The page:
Summit Hut
Summit Hut

After climbing over 10,800 feet over 14 miles, we finally made it to the summit. Puffy clouds hung to the southern views and clear skies stood between us and San Gorgonio. Hikers and backpackers of all stripes relaxed upon the boulders and soaked in the views. This hike is surely difficult, probably the hardest I’ve ever done…but it was well worth it, and I know we’ll be back to do this one again soon.

San Jacinto Summit
San Jacinto Summit
San Jacinto Summit
San Jacinto Summit

I'm Drew, creator of Trail to Peak. Trail to Peak brings content to life on the web through breath-taking photography and captivating video. I launched Trail to Peak in 2014 with a goal to inspire readers to get outside and enjoy the great outdoors. I have traveled to 19 countries, walked Camino de Santiago, hiked the John Muir Trail, trekked through the Andes of Peru, and am constantly seeking new adventures in my home state of California. Joining me on my weekly adventures is my partner, Julia, our son, Owen, and our two goldendoodles, Isla and Lilly.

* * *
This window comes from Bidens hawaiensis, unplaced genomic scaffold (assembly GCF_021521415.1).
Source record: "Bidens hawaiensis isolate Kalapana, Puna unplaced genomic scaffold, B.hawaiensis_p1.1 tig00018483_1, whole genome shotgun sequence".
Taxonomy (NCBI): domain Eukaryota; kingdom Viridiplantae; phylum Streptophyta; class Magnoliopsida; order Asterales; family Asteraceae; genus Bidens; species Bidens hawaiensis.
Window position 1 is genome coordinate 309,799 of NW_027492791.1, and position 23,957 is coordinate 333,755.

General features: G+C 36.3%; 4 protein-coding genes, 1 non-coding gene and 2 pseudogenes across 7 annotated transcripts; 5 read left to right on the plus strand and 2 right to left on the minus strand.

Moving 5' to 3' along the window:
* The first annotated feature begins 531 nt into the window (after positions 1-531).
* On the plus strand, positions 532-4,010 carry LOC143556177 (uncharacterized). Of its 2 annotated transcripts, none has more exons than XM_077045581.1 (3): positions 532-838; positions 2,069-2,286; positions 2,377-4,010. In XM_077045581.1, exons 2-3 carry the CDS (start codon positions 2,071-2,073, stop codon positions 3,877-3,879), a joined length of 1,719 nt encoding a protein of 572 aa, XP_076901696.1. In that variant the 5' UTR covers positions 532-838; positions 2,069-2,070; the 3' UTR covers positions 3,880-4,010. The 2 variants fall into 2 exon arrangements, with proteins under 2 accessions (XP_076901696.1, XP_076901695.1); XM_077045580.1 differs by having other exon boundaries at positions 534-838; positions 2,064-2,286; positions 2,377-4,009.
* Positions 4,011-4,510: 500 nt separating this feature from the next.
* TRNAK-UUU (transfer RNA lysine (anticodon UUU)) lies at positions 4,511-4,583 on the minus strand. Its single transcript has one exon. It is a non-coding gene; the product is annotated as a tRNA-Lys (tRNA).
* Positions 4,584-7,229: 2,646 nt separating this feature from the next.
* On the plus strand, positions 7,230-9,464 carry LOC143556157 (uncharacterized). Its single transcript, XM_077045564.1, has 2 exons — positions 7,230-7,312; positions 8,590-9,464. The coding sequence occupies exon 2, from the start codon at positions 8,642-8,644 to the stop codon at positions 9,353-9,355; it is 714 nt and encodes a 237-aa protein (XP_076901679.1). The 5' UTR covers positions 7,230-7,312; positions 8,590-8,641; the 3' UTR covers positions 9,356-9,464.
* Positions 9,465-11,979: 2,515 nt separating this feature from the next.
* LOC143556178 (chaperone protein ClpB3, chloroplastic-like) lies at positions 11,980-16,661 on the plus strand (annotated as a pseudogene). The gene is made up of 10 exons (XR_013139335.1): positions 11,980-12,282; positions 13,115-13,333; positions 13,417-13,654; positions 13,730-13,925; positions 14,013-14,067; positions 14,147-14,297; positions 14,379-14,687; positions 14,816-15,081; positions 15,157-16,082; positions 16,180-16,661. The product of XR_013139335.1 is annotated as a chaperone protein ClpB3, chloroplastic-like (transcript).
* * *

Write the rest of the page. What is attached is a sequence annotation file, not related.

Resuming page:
10 comments on “Cactus to Clouds (Skyline) Trail to San Jacinto Peak 5.24.14

  1. Pingback: SoCal Six Pack of Peaks Training for 2014 | Do You Even Hike?

  2. When can we do it again?

  3. Anonymous

    Drew,

    Hello again! What a “Cactus to Clouds” hike! you just really get around!

    Well, it is the eve of my departure to journey to Spain to walk the camino…I fly from Orlando to Miami, and on to Madrid, a train to Pamplona and a shuttle to SJPDP. If I had known earlier I was starting from SJPDP, I would have flown to Paris instead, but…